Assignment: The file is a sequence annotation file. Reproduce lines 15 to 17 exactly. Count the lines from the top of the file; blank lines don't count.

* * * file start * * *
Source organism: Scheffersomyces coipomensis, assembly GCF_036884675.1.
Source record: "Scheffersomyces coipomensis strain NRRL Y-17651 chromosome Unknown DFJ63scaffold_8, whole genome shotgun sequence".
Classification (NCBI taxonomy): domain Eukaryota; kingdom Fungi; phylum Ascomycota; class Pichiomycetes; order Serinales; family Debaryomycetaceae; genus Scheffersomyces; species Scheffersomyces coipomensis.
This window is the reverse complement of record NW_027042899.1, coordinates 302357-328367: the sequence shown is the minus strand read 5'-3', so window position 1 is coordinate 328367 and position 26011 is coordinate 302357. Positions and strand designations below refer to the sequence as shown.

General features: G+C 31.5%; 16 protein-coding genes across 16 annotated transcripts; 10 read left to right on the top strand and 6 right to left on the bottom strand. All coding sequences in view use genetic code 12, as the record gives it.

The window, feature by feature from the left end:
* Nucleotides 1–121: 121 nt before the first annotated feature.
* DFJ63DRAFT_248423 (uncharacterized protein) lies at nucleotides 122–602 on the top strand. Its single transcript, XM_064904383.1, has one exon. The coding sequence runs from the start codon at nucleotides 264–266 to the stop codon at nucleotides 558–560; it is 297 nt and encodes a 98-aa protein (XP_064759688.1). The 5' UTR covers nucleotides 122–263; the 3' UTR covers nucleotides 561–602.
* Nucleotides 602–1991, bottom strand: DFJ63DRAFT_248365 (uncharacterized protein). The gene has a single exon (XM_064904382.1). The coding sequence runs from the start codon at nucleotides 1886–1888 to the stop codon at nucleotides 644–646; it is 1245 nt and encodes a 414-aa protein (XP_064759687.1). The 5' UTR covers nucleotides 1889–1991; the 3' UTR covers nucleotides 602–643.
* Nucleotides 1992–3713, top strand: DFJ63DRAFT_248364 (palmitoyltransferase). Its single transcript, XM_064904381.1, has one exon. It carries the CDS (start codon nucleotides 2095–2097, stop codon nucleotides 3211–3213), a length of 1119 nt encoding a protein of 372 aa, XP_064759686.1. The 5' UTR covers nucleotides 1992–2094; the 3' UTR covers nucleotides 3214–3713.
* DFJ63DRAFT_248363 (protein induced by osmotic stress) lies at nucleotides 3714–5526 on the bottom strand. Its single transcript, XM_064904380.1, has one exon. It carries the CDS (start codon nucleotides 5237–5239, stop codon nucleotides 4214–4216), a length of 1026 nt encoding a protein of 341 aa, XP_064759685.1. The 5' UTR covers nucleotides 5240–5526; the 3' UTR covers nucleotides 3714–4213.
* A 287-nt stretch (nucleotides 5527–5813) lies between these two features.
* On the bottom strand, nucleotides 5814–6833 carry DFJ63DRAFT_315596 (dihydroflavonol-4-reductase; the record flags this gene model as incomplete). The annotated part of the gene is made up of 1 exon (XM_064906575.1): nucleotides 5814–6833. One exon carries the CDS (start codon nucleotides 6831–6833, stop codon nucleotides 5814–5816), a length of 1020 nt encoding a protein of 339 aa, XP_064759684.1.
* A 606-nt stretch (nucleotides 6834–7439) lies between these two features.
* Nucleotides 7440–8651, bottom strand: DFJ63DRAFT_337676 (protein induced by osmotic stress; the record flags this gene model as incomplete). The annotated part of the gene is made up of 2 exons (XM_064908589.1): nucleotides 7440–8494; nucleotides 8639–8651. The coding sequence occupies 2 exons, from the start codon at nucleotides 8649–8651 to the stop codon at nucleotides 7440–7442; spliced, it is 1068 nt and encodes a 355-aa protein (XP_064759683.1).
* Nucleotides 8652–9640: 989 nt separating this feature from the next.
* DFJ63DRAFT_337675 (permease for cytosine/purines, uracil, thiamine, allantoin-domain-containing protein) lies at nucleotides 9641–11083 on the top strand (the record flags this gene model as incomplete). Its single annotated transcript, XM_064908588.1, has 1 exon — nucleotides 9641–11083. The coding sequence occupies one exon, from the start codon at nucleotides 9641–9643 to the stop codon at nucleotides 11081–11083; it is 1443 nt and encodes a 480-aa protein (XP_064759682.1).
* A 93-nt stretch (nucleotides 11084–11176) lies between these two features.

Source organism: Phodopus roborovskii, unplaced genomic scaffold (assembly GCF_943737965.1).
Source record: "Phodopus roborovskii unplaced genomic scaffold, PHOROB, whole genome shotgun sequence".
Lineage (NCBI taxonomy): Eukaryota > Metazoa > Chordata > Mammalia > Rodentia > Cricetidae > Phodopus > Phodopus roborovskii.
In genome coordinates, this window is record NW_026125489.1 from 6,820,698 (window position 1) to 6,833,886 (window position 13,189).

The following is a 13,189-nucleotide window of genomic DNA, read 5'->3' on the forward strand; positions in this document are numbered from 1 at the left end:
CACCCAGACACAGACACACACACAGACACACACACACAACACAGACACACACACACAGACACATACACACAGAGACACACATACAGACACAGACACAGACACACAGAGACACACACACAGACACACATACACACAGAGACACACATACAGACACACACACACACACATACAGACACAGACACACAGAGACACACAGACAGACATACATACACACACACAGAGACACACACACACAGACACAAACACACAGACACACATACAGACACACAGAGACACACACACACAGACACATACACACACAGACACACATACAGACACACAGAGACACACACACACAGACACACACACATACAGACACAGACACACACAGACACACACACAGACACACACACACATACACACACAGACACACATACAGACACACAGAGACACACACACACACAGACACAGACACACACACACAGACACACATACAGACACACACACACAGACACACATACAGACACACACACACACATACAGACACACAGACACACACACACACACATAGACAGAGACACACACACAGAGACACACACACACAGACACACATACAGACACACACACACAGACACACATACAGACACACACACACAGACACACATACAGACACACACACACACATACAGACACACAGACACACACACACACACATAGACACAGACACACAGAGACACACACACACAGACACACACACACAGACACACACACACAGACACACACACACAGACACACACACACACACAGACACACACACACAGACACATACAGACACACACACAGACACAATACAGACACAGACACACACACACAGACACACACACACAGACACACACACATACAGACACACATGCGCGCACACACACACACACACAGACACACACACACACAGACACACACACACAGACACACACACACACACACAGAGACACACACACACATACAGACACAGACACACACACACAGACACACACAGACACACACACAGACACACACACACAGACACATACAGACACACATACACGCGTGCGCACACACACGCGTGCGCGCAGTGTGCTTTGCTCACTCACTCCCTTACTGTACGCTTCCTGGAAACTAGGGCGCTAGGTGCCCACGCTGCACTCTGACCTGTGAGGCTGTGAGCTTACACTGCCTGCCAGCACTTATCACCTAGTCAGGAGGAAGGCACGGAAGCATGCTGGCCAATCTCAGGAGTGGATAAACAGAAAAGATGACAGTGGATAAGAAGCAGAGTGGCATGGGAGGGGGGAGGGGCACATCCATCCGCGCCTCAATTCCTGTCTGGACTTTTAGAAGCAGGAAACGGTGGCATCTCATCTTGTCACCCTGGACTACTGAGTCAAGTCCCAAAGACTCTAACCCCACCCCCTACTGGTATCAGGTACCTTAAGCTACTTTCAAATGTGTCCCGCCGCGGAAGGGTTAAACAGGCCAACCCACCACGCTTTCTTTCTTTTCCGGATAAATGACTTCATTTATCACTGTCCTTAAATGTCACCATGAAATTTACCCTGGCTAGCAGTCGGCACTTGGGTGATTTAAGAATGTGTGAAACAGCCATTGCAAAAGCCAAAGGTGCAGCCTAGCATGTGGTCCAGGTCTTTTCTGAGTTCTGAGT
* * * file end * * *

* Nucleotides 7440–8651, bottom strand: DFJ63DRAFT_337676 (protein induced by osmotic stress; the record flags this gene model as incomplete). The annotated part of the gene is made up of 2 exons (XM_064908589.1): nucleotides 7440–8494; nucleotides 8639–8651. The coding sequence occupies 2 exons, from the start codon at nucleotides 8649–8651 to the stop codon at nucleotides 7440–7442; spliced, it is 1068 nt and encodes a 355-aa protein (XP_064759683.1).
* Nucleotides 8652–9640: 989 nt separating this feature from the next.
* DFJ63DRAFT_337675 (permease for cytosine/purines, uracil, thiamine, allantoin-domain-containing protein) lies at nucleotides 9641–11083 on the top strand (the record flags this gene model as incomplete). Its single annotated transcript, XM_064908588.1, has 1 exon — nucleotides 9641–11083. The coding sequence occupies one exon, from the start codon at nucleotides 9641–9643 to the stop codon at nucleotides 11081–11083; it is 1443 nt and encodes a 480-aa protein (XP_064759682.1).